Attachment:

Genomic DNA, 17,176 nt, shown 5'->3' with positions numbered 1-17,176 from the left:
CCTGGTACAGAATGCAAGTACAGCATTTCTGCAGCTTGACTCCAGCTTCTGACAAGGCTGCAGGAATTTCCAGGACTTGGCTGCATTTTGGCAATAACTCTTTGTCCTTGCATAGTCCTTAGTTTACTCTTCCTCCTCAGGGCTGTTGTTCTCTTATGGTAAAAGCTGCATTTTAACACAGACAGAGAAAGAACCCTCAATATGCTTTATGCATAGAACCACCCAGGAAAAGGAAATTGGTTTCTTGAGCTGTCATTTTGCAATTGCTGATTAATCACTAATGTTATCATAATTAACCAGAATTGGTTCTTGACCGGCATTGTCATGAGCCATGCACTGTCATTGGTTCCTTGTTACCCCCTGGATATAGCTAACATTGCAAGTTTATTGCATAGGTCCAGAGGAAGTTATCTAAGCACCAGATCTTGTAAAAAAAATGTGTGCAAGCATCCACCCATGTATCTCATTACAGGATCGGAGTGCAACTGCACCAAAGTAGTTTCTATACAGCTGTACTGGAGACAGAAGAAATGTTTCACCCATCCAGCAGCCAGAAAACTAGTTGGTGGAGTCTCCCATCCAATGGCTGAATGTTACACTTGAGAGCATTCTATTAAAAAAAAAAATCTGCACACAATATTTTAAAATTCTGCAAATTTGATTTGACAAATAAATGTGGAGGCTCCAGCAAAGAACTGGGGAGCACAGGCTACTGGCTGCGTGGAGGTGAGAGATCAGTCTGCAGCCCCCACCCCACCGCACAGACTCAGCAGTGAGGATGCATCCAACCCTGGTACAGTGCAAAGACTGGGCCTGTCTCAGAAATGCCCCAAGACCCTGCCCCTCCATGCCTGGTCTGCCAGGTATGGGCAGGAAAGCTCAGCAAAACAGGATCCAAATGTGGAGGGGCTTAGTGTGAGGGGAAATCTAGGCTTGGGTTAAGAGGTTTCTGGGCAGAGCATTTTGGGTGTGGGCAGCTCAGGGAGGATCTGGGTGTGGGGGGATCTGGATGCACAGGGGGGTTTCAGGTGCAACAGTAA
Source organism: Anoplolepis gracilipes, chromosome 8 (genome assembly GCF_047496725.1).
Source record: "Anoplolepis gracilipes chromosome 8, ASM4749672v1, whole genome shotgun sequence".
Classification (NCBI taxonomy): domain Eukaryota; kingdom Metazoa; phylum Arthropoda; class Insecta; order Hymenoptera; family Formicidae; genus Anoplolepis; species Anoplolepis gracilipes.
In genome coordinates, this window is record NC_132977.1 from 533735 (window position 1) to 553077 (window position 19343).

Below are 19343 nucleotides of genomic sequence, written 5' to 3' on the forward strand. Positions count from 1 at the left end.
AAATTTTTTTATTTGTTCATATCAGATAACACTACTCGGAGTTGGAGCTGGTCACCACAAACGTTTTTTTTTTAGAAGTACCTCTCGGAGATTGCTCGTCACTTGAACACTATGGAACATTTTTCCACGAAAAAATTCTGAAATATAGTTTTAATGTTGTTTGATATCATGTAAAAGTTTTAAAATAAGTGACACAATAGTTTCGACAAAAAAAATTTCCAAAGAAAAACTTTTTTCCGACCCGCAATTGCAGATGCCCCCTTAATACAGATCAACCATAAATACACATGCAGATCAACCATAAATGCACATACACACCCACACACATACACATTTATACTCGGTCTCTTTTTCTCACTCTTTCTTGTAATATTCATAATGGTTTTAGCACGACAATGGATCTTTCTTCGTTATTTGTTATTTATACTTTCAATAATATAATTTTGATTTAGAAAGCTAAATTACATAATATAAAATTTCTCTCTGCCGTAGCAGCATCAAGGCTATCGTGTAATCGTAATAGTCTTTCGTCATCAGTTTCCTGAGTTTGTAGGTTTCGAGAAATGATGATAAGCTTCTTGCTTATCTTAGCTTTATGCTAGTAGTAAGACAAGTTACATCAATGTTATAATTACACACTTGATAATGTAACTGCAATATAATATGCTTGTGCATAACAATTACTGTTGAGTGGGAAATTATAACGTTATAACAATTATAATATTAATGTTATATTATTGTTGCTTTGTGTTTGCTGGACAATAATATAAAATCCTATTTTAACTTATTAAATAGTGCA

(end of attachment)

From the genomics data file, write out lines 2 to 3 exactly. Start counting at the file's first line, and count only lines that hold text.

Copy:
CCTGGTACAGAATGCAAGTACAGCATTTCTGCAGCTTGACTCCAGCTTCTGACAAGGCTGCAGGAATTTCCAGGACTTGGCTGCATTTTGGCAATAACTCTTTGTCCTTGCATAGTCCTTAGTTTACTCTTCCTCCTCAGGGCTGTTGTTCTCTTATGGTAAAAGCTGCATTTTAACACAGACAGAGAAAGAACCCTCAATATGCTTTATGCATAGAACCACCCAGGAAAAGGAAATTGGTTTCTTGAGCTGTCATTTTGCAATTGCTGATTAATCACTAATGTTATCATAATTAACCAGAATTGGTTCTTGACCGGCATTGTCATGAGCCATGCACTGTCATTGGTTCCTTGTTACCCCCTGGATATAGCTAACATTGCAAGTTTATTGCATAGGTCCAGAGGAAGTTATCTAAGCACCAGATCTTGTAAAAAAAATGTGTGCAAGCATCCACCCATGTATCTCATTACAGGATCGGAGTGCAACTGCACCAAAGTAGTTTCTATACAGCTGTACTGGAGACAGAAGAAATGTTTCACCCATCCAGCAGCCAGAAAACTAGTTGGTGGAGTCTCCCATCCAATGGCTGAATGTTACACTTGAGAGCATTCTATTAAAAAAAAAAATCTGCACACAATATTTTAAAATTCTGCAAATTTGATTTGACAAATAAATGTGGAGGCTCCAGCAAAGAACTGGGGAGCACAGGCTACTGGCTGCGTGGAGGTGAGAGATCAGTCTGCAGCCCCCACCCCACCGCACAGACTCAGCAGTGAGGATGCATCCAACCCTGGTACAGTGCAAAGACTGGGCCTGTCTCAGAAATGCCCCAAGACCCTGCCCCTCCATGCCTGGTCTGCCAGGTATGGGCAGGAAAGCTCAGCAAAACAGGATCCAAATGTGGAGGGGCTTAGTGTGAGGGGAAATCTAGGCTTGGGTTAAGAGGTTTCTGGGCAGAGCATTTTGGGTGTGGGCAGCTCAGGGAGGATCTGGGTGTGGGGGGATCTGGATGCACAGGGGGGTTTCAGGTGCAACAGTAA
Source organism: Anoplolepis gracilipes, chromosome 8 (genome assembly GCF_047496725.1).